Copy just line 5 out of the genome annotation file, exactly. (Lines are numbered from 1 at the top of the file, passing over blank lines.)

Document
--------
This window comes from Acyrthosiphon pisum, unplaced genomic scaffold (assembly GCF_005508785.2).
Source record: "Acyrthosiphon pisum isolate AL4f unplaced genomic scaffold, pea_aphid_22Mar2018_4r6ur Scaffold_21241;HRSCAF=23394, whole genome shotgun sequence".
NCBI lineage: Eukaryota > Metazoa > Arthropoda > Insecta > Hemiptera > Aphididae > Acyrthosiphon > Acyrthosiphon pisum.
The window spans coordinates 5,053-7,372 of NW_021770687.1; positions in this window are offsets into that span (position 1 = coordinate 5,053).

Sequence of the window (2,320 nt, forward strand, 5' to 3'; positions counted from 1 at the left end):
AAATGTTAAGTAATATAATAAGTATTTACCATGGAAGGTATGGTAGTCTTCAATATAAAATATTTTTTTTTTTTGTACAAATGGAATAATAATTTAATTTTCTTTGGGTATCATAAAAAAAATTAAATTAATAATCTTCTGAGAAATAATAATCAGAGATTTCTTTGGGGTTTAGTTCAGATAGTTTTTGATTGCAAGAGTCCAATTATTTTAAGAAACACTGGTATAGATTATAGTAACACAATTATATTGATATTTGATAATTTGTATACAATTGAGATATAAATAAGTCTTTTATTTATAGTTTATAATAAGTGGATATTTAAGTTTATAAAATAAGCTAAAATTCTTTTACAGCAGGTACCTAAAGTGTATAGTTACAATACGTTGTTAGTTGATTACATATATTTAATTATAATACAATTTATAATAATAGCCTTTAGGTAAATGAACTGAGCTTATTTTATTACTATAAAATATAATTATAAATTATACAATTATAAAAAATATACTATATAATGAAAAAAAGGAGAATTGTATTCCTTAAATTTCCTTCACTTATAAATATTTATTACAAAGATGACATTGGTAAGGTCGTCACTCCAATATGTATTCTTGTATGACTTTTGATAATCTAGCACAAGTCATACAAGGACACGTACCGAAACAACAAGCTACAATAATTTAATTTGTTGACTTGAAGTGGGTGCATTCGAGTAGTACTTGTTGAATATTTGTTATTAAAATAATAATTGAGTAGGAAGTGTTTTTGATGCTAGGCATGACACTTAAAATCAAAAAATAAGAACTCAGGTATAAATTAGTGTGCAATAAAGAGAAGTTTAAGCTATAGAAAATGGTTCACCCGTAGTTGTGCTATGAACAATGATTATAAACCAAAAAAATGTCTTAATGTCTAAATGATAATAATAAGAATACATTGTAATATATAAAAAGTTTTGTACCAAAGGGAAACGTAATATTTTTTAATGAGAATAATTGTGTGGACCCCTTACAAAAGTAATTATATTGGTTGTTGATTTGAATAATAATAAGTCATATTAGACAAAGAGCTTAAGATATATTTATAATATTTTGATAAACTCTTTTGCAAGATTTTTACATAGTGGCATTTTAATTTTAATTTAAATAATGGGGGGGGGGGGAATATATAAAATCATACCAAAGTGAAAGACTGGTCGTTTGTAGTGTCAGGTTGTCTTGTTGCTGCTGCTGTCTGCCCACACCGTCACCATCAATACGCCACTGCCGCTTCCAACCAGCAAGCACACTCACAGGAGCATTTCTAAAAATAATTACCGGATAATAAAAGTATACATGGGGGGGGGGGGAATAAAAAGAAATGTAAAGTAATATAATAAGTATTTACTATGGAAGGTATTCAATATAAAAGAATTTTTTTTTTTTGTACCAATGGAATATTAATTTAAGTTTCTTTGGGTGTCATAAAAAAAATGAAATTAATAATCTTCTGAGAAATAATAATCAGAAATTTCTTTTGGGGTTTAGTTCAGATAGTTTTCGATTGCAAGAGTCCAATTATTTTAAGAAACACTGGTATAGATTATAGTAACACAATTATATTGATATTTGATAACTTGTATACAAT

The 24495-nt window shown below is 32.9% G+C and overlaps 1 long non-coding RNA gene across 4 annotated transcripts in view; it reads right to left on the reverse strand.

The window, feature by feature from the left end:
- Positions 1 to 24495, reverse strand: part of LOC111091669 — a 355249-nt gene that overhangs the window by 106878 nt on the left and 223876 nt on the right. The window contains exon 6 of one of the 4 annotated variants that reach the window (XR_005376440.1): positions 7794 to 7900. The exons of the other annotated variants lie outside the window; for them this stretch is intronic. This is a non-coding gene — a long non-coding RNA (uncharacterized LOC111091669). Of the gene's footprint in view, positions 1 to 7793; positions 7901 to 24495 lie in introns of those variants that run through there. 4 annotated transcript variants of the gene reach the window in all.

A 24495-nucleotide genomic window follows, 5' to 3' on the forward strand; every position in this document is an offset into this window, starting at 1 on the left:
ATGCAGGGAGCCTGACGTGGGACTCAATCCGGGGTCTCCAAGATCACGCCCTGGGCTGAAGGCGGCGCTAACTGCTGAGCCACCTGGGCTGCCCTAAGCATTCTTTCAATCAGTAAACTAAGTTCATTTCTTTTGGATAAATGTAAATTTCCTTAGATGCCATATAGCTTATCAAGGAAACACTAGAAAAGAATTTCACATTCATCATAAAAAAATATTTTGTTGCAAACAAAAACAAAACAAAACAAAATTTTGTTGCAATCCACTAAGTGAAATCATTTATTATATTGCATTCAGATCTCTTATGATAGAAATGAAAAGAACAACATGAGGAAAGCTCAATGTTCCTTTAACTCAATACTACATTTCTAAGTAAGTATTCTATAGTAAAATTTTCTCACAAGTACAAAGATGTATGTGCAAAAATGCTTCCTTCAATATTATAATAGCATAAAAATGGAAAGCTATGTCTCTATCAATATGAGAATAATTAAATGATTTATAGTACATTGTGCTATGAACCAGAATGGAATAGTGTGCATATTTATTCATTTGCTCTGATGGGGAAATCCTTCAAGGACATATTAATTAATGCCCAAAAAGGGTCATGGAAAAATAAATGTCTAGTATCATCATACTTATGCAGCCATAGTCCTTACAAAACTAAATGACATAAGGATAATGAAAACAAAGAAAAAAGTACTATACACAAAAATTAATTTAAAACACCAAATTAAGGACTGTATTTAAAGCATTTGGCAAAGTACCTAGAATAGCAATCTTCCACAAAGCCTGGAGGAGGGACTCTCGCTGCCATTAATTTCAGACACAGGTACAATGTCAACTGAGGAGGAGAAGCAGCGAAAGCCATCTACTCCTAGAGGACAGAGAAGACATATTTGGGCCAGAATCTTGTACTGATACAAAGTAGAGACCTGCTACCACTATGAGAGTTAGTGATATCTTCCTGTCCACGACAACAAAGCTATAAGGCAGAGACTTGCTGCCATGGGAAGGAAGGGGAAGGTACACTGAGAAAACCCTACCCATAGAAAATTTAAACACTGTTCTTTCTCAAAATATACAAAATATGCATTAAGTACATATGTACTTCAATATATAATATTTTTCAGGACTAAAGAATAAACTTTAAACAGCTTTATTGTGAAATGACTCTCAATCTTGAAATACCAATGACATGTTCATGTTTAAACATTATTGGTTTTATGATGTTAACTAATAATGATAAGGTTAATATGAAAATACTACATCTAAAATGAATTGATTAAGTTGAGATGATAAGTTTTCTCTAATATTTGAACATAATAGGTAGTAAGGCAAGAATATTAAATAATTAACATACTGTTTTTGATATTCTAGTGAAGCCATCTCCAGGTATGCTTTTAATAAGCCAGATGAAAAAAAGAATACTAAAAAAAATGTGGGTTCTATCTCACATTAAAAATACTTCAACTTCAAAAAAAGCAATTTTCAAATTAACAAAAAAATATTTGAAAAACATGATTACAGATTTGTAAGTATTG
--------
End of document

Sequence of the window (2,320 nt, forward strand, 5' to 3'; positions counted from 1 at the left end):